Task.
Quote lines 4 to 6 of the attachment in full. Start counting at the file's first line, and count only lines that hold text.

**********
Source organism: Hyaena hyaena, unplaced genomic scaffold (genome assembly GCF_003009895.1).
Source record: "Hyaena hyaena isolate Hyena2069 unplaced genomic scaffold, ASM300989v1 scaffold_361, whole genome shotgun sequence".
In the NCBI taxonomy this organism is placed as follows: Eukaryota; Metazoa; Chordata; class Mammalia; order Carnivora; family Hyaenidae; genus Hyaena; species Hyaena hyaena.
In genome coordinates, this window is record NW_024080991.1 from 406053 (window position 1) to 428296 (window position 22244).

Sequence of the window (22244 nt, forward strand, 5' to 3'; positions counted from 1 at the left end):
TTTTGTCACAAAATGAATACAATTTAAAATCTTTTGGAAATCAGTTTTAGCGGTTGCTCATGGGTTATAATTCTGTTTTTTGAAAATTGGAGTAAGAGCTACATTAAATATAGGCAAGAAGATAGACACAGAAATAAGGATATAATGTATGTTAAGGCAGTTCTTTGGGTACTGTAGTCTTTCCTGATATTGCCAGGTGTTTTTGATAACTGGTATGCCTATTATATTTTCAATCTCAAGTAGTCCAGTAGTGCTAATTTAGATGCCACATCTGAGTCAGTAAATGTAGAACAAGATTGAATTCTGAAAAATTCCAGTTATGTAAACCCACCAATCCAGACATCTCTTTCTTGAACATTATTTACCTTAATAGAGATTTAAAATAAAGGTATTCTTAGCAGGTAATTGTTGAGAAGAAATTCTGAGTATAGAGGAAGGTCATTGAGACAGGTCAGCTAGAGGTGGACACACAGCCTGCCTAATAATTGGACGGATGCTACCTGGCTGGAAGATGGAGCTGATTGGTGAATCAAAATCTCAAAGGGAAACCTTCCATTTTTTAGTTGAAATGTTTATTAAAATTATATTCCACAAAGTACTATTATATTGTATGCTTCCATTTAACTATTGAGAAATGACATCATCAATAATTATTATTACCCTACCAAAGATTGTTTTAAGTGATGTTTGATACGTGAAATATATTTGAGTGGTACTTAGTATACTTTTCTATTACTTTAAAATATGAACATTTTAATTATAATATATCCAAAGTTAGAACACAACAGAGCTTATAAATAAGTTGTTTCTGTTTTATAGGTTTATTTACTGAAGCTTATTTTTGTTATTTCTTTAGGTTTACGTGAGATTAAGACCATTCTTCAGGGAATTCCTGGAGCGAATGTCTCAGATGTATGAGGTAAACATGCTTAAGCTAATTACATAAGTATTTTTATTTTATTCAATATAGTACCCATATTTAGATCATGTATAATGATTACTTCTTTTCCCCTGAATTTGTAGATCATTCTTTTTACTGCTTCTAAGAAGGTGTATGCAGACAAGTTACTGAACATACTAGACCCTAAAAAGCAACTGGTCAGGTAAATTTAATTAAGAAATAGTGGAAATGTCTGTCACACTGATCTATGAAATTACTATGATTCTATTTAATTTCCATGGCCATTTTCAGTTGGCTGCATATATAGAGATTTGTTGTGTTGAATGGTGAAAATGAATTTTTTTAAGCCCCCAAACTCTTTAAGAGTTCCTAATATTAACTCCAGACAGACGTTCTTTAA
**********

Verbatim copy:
In genome coordinates, this window is record NW_024080991.1 from 406053 (window position 1) to 428296 (window position 22244).

Sequence of the window (22244 nt, forward strand, 5' to 3'; positions counted from 1 at the left end):
TTTTGTCACAAAATGAATACAATTTAAAATCTTTTGGAAATCAGTTTTAGCGGTTGCTCATGGGTTATAATTCTGTTTTTTGAAAATTGGAGTAAGAGCTACATTAAATATAGGCAAGAAGATAGACACAGAAATAAGGATATAATGTATGTTAAGGCAGTTCTTTGGGTACTGTAGTCTTTCCTGATATTGCCAGGTGTTTTTGATAACTGGTATGCCTATTATATTTTCAATCTCAAGTAGTCCAGTAGTGCTAATTTAGATGCCACATCTGAGTCAGTAAATGTAGAACAAGATTGAATTCTGAAAAATTCCAGTTATGTAAACCCACCAATCCAGACATCTCTTTCTTGAACATTATTTACCTTAATAGAGATTTAAAATAAAGGTATTCTTAGCAGGTAATTGTTGAGAAGAAATTCTGAGTATAGAGGAAGGTCATTGAGACAGGTCAGCTAGAGGTGGACACACAGCCTGCCTAATAATTGGACGGATGCTACCTGGCTGGAAGATGGAGCTGATTGGTGAATCAAAATCTCAAAGGGAAACCTTCCATTTTTTAGTTGAAATGTTTATTAAAATTATATTCCACAAAGTACTATTATATTGTATGCTTCCATTTAACTATTGAGAAATGACATCATCAATAATTATTATTACCCTACCAAAGATTGTTTTAAGTGATGTTTGATACGTGAAATATATTTGAGTGGTACTTAGTATACTTTTCTATTACTTTAAAATATGAACATTTTAATTATAATATATCCAAAGTTAGAACACAACAGAGCTTATAAATAAGTTGTTTCTGTTTTATAGGTTTATTTACTGAAGCTTATTTTTGTTATTTCTTTAGGTTTACGTGAGATTAAGACCATTCTTCAGGGAATTCCTGGAGCGAATGTCTCAGATGTATGAGGTAAACATGCTTAAGCTAATTACATAAGTATTTTTATTTTATTCAATATAGTACCCATATTTAGATCATGTATAATGATTACTTCTTTTCCCCTGAATTTGTAGATCATTCTTTTTACTGCTTCTAAGAAGGTGTATGCAGACAAGTTACTGAACATACTAGACCCTAAAAAGCAACTGGTCAGGTAAATTTAATTAAGAAATAGTGGAAATGTCTGTCACACTGATCTATGAAATTACTATGATTCTATTTAATTTCCATGGCCATTTTCAGTTGGCTGCATATATAGAGATTTGTTGTGTTGAATGGTGAAAATGAATTTTTTTAAGCCCCCAAACTCTTTAAGAGTTCCTAATATTAACTCCAGACAGACGTTCTTTAA